Last week Quigley split time between chores and working on his game at Rhode Island Country Club, anything to lake his mind off making the top 125, if that's possible. "I haven't seen any scores this week," he reported on Friday afternoon. "I didn't want to know what anybody was doing. So a buddy calls me this morning and says, 'Holy cow, David Ogrin is tied for the lead! He's going to pass you this week.' I said, 'You called me at 7:30 to tell me that? Thanks a lot.' It's a slow death."
Quigley believes his dilemma is rooted in the success he had last February, when he won $74,400 by tying for fourth in Hawaii. A few more good finishes, he figured, and.... Oops. "I was thinking about results, not the process," he says. "When I do that, I have no chance." The 29-year-old Quigley got back on track in September, making four straight cuts. He was in contention going into the weekend at the Texas Open and the Buick Challenge, but slipped to 73rd and 39th, respectively. "The 125 is all you're thinking about,"' he says. "You make a bogey on the weekend and you wonder, How much is that going to cost me?"
Quigley was taught that lesson in the final round at Las Vegas in '97, when the tournament was the last full-field event of the year. He birdied four holes in a row on the back nine but three-putted the par-3 17th and came in 23rd. Later he learned that if he had parred the 17th and cut just one other stroke off his total, he would have won enough to knock Neal Lancaster out of the 125th position. "As painful as that was," says Quigley, who had drifted to 128th in earnings after last week's tournament, "I'd love to have that opportunity again."
On Friday evening Quigley's luck turned: He found out that he's going to Disney World after all, on a sponsor's exemption. He's $6,133 behind the new Mr. Bubble, Dave Stockton Jr. "I'm as excited as I've been all year," Quigley says. "At least I have a chance. That's all I can ask."
Ogrin missed a golden opportunity in Las Vegas. A 16-year veteran, Ogrin was 132nd on the money list at the start of the week. When he tied for the lead after two rounds, it looked as if he was about to go deep, the way he had several times while passing the half-million mark in winnings the past two years. Instead, a disastrous fourth-round 76 sentenced him to 36th place, for which he won $8,611 to crawl to 131st on the money list. "A lot of guys would kill to make 21 cuts like I have this year," said a frustrated Ogrin, "but you don't zoom past anybody when you finish 35th every week."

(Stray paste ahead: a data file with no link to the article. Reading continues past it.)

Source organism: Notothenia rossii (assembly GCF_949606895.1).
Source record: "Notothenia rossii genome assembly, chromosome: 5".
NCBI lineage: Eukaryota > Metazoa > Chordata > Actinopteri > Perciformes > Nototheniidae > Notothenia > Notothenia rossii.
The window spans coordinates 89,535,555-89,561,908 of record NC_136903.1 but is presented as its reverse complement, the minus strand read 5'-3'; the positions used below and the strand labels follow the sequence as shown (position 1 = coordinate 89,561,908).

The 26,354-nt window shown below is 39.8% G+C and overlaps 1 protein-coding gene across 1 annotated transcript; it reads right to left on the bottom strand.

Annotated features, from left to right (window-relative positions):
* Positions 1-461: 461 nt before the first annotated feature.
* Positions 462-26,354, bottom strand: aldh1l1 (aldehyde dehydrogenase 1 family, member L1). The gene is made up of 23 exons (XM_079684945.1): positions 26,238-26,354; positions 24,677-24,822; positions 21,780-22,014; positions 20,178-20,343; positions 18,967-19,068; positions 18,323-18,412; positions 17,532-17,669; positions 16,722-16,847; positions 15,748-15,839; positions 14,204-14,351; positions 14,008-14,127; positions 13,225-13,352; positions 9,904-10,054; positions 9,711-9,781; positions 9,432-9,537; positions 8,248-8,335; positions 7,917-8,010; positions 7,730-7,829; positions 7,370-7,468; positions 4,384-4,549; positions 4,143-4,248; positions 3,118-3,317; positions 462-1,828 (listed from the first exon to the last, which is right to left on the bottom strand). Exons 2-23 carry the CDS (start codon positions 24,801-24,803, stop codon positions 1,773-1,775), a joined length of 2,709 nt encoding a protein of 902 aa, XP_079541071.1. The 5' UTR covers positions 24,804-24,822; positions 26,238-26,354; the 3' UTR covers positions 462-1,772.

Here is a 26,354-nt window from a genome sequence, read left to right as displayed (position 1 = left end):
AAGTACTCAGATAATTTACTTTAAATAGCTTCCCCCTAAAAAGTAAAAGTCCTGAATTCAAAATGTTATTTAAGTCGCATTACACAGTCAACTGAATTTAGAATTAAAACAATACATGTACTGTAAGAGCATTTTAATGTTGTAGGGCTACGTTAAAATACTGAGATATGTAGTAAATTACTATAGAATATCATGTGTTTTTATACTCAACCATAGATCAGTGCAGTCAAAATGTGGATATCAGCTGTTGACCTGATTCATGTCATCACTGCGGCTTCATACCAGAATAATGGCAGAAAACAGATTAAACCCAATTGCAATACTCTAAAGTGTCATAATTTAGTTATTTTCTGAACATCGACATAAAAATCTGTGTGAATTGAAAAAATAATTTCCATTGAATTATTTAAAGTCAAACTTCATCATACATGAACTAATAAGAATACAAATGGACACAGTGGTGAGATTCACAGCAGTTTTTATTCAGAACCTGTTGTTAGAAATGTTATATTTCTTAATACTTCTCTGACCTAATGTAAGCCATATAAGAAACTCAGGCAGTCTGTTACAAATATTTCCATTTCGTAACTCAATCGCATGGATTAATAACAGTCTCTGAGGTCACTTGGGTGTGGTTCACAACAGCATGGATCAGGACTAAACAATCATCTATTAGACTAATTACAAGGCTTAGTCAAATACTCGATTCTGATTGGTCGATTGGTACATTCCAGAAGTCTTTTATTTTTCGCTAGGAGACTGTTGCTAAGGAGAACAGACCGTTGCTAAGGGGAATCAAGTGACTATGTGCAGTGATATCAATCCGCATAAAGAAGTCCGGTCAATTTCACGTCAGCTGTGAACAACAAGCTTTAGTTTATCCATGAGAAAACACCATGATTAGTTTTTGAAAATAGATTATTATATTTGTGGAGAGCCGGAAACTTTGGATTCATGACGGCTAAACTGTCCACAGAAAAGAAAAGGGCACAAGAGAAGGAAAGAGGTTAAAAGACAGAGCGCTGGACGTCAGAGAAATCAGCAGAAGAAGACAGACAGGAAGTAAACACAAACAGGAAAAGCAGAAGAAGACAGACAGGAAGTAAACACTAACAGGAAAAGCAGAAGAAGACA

The difference between Ogrin's banner years and '98 is a never-on-Sunday problem. He ranked 155th in final-round scoring average coming into Vegas, where he closed with a weak 71. His play on the par-5 16th was emblematic. He inexplicably dumped a 65-yard sand wedge shot into the pond fronting the green, then threw down another ball and stuck it two feet from the pin. "That's the way I've played all year," Ogrin said. "I feel like I've been running in glue."
Ogrin had planned to play the Disney regardless of where he stood on the money list—orders from his four children. Now he has to play, and play well, to reach the coveted 125. But he's going in with a plan. "Choking is worrying about results," Ogrin says. "I'm going to ride Space Mountain about a hundred limes and make myself sick. It's going to be a family week."
The Magic Kingdom would be more enjoyable if Ogrin had already reached the magic number. "If I had ripped off a couple 60-somethings, I could have knocked this thing out," he says, shaking his head. "What can you say? I crapped out in Las Vegas."